CROOKJAW

This fanciful story has its roots in New England whaling lore, from a time when witches were thought to inhabit the bellies of the more vicious whales. As Cohen (Pigeon, Pigeon, 1992, etc.) tells it, Ichabod, a whaler of world-renown, runs up against the fabled whale, Crookjaw. After being flummoxed by the beast, Ichabod plunges down the whale's throat in response to a siren call and falls quickly under the spell of the witch therein. Ichabod's wife, Smilinda, takes to the sea to find her man, sizes up the situation, returns home to fashion a harpoon of silver (the only element capable of turning a witch to wood), and rows back to Ichabod, where they dispatch the witch. The focus is at first on the hero and then the heroine (whom Ichabod seems to have married when he was ten)—canny, resourceful Smilinda, the only character who really comes to life. With so much going on in so few words, the story never develops dramatic tension, and at one point the New England ambience dissipates due to Southern-sounding dialogue: ``That ain't no way to keep your britches dry,'' ``Git aloft,'' ``Jumpin' tadpoles!,'' and ``Lookie here.'' In her first picture book, Bronson's accomplished oil paintings recall Stefano Vitale's work, although Bronson takes more license with perspectives and is not entirely keyed in to the text: Crookjaw's mouth is fairly symmetrical in appearance, even with its complement of snaggled teeth. (Picture book. 5-9)

Pub Date: Sept. 1, 1997

ISBN: 0-8050-5300-X

Page Count: 40

Publisher: Henry Holt

Review Posted Online: May 20, 2010

Kirkus Reviews Issue: June 15, 1997

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ABIYOYO RETURNS

The seemingly ageless Seeger brings back his renowned giant for another go in a tuneful tale that, like the art, is a bit sketchy, but chockful of worthy messages. Faced with yearly floods and droughts since they’ve cut down all their trees, the townsfolk decide to build a dam—but the project is stymied by a boulder that is too huge to move. Call on Abiyoyo, suggests the granddaughter of the man with the magic wand, then just “Zoop Zoop” him away again. But the rock that Abiyoyo obligingly flings aside smashes the wand. How to avoid Abiyoyo’s destruction now? Sing the monster to sleep, then make it a peaceful, tree-planting member of the community, of course. Seeger sums it up in a postscript: “every community must learn to manage its giants.” Hays, who illustrated the original (1986), creates colorful, if unfinished-looking, scenes featuring a notably multicultural human cast and a towering Cubist fantasy of a giant. The song, based on a Xhosa lullaby, still has that hard-to-resist sing-along potential, and the themes of waging peace, collective action, and the benefits of sound ecological practices are presented in ways that children will both appreciate and enjoy. (Picture book. 5-9)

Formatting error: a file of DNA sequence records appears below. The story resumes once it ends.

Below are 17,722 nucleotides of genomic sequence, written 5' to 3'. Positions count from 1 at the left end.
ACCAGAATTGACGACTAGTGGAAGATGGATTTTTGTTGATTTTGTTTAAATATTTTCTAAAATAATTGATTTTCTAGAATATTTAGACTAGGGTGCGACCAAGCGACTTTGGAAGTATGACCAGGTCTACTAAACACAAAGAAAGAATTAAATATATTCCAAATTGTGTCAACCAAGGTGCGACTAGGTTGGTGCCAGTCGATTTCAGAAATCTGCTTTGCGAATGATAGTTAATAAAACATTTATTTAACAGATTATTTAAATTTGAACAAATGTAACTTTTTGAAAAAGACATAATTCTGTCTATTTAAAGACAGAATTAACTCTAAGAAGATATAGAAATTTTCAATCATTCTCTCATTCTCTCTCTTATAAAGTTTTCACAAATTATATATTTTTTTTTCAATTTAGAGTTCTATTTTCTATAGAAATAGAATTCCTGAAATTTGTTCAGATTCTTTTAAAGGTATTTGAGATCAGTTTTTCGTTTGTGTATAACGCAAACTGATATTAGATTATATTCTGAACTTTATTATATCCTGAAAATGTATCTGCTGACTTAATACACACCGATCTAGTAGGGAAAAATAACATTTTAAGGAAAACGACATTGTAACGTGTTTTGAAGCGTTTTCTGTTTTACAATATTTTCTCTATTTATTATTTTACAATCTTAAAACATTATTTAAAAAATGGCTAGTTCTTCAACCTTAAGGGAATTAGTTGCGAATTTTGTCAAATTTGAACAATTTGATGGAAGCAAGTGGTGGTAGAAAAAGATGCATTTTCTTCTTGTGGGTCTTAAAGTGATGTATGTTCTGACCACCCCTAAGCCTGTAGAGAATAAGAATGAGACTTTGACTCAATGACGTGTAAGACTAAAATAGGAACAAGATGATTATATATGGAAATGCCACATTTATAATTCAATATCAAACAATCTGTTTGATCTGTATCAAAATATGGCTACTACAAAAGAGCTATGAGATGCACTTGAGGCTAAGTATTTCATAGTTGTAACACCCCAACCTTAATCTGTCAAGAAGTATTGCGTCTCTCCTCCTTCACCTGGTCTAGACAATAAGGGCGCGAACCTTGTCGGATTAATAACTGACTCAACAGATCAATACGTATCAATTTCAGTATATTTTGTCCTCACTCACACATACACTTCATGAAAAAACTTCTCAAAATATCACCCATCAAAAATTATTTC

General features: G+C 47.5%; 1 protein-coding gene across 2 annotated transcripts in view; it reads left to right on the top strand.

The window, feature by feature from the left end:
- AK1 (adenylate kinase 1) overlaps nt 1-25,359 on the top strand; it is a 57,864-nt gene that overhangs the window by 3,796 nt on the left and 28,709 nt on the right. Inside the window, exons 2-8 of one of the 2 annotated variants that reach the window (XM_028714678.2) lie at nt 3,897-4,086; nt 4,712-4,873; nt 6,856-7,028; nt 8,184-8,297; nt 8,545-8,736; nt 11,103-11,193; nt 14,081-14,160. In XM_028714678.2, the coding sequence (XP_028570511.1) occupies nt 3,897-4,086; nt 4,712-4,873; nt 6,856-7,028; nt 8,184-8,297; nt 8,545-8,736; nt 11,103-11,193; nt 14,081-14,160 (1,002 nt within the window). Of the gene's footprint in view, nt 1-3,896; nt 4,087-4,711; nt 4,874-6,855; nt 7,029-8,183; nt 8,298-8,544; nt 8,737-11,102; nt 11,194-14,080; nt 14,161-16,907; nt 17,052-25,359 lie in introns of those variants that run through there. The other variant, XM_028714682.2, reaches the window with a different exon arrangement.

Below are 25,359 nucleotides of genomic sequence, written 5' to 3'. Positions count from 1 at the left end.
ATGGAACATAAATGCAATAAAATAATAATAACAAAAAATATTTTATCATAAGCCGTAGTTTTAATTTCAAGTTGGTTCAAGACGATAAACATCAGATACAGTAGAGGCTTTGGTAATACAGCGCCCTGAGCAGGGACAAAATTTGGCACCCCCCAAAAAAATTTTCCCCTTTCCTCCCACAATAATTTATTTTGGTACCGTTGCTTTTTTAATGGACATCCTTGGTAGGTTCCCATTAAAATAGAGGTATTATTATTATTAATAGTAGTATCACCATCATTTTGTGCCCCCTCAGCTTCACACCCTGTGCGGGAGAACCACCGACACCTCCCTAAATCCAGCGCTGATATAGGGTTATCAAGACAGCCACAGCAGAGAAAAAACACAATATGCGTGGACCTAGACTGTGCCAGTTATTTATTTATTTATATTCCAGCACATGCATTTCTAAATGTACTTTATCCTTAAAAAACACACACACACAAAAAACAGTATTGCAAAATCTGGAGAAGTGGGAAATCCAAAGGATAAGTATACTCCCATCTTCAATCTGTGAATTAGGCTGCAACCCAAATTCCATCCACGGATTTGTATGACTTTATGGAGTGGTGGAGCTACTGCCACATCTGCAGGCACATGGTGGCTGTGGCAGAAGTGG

Pub Date: Oct. 1, 2001

ISBN: 0-689-83271-0

Page Count: 40

Publisher: Simon & Schuster

Review Posted Online: May 20, 2010

Kirkus Reviews Issue: Sept. 15, 2001

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HELLO, HARVEST MOON

As atmospheric as its companion, Twilight Comes Twice, this tone poem pairs poetically intense writing with luminescent oils featuring widely spaced houses, open lawns, and clumps of autumnal trees, all lit by a huge full moon. Fletcher tracks that moon’s nocturnal path in language rich in metaphor: “With silent slippers / it climbs the night stairs,” “staining earth and sky with a ghostly glow,” lighting up a child’s bedroom, the wings of a small plane, moonflowers, and, ranging further afield, harbor waves and the shells of turtle hatchlings on a beach. Using creamy brushwork and subtly muted colors, Kiesler depicts each landscape, each night creature from Luna moths to a sleepless child and her cat, as well as the great moon sweeping across star-flecked skies, from varied but never vertiginous angles. Closing with moonset, as dawn illuminates the world with a different kind of light, this makes peaceful reading either in season, or on any moonlit night. (Picture book. 6-8)

Pub Date: Sept. 22, 2003

ISBN: 0-618-16451-0

Page Count: 32

Publisher: Clarion Books

Review Posted Online: May 20, 2010

Kirkus Reviews Issue: Sept. 15, 2003

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